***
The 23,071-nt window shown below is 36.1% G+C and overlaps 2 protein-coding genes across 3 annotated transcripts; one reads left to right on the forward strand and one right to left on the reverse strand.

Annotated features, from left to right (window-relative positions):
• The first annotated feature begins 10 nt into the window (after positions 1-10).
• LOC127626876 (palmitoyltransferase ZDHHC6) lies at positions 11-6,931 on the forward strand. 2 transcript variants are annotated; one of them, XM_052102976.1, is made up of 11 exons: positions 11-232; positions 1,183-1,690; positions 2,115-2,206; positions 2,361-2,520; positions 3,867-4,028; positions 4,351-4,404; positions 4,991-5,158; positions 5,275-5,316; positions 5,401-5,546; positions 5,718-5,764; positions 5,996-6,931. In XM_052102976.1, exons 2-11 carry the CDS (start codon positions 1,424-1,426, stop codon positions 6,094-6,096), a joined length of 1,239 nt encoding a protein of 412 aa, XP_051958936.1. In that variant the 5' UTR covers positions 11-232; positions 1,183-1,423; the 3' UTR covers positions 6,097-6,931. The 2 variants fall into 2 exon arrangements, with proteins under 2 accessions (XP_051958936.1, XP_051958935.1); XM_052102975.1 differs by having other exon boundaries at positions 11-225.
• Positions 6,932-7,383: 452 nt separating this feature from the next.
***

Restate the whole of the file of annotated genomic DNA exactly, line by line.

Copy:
The 23,071-nt window shown below is 36.1% G+C and overlaps 2 protein-coding genes across 3 annotated transcripts; one reads left to right on the forward strand and one right to left on the reverse strand.

Annotated features, from left to right (window-relative positions):
• The first annotated feature begins 10 nt into the window (after positions 1-10).
• LOC127626876 (palmitoyltransferase ZDHHC6) lies at positions 11-6,931 on the forward strand. 2 transcript variants are annotated; one of them, XM_052102976.1, is made up of 11 exons: positions 11-232; positions 1,183-1,690; positions 2,115-2,206; positions 2,361-2,520; positions 3,867-4,028; positions 4,351-4,404; positions 4,991-5,158; positions 5,275-5,316; positions 5,401-5,546; positions 5,718-5,764; positions 5,996-6,931. In XM_052102976.1, exons 2-11 carry the CDS (start codon positions 1,424-1,426, stop codon positions 6,094-6,096), a joined length of 1,239 nt encoding a protein of 412 aa, XP_051958936.1. In that variant the 5' UTR covers positions 11-232; positions 1,183-1,423; the 3' UTR covers positions 6,097-6,931. The 2 variants fall into 2 exon arrangements, with proteins under 2 accessions (XP_051958936.1, XP_051958935.1); XM_052102975.1 differs by having other exon boundaries at positions 11-225.
• Positions 6,932-7,383: 452 nt separating this feature from the next.